LendingClub is also working with a Massachusetts-based investment firm called Arcadia, which has proposed to up the ante by applying leverage — that is, take bank loans to fund more loan purchases.
“This is without doubt an emerging asset class,” says Andrew Hallowell, an Arcadia founder.
Peer-to-peer loans can be high-risk. When they were first introduced, default rates topped 17 percent. The loans remain unrated because the asset class is still too new for Moody’s Investors Service and Standard & Poor’s to take notice.
“The big problem is the whole issue of credit risk,” says Bert Ely, a banking consultant in Alexandria. “To the extent the person putting up the money is relying on someone else to do the screening, you have to ask whether this is an appropriate investment for some.”
Peer-to-peer lenders issue their loans through Salt Lake City-based WebBank. They’re regulated by the Securities and Exchange Commission. Although LendingClub and Prosper recruit borrowers in more than 40 states, in at least 20 of them lender-investors are not allowed to be part of the process.
“If you are going to be a lender in this state, you have to be licensed,” says Ed Novak, a spokesman for the Pennsylvania Department of Banking and Securities. That rule, he says, applies to banks and individuals.
By 2016, peer-to-peer lenders in the nation will be originating $20 billion in loans annually, according to Jason Jones, an organizer of the LendIt conference and partner at Disruption Credit, an investment firm focused on online lending. That doesn’t include online loan programs not available to retail investors, led by Social Finance, or SoFi, which may hand out as much as $1 billion in education loans this year.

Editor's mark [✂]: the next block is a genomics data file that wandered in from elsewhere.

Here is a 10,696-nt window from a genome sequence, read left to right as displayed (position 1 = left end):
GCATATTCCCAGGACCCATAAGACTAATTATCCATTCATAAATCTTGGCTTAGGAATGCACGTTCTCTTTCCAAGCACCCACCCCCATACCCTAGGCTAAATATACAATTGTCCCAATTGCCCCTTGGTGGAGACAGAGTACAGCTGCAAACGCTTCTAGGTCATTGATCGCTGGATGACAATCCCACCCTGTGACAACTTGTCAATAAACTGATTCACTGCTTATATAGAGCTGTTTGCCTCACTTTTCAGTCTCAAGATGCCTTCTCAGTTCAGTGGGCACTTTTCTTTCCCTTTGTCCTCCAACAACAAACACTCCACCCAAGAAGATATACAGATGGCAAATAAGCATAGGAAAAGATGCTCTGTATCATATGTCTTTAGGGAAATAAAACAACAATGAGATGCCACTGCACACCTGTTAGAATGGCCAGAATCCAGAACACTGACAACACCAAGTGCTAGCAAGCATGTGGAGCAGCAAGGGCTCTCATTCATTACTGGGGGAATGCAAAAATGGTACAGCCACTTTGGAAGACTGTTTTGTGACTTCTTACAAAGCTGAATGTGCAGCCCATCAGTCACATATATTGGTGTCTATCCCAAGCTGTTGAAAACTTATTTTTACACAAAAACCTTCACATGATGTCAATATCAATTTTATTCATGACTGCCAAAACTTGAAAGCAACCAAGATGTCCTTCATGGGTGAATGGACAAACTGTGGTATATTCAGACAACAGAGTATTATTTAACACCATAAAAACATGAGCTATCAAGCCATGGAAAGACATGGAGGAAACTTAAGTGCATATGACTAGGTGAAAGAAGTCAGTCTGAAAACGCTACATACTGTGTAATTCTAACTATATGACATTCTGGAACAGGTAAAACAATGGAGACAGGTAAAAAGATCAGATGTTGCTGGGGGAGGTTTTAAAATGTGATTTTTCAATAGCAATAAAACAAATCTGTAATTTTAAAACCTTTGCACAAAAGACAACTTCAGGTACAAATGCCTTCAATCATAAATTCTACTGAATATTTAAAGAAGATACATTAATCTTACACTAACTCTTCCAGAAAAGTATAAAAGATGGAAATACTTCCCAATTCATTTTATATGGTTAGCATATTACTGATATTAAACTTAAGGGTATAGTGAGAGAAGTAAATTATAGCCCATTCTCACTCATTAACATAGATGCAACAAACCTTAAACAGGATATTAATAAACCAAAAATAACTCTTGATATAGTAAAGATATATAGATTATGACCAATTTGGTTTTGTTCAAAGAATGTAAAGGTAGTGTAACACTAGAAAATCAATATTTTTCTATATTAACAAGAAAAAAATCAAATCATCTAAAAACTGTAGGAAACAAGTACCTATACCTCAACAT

CommonBond is also in the student loan business, while IOU Financial lends online to small businesses.
David Schuette, a 50-year-old network engineer in Lakewood, Colo., took out a $10,000 LendingClub loan this year to consolidate credit card debt, on some of which he was paying 30 percent interest. LendingClub approved a three-year loan at 9 percent.
“It’s a great idea to have the little guys helping the little guys,” Schuette says.
The online lenders owe a debt of their own to the commercial banks, which have cut back on consumer lending. Americans had borrowed $854 billion in open-ended or revolving debt, such as credit card loans, as of the end of June, a decline of almost $170 billion over the July 2008 peak, according to Federal Reserve data.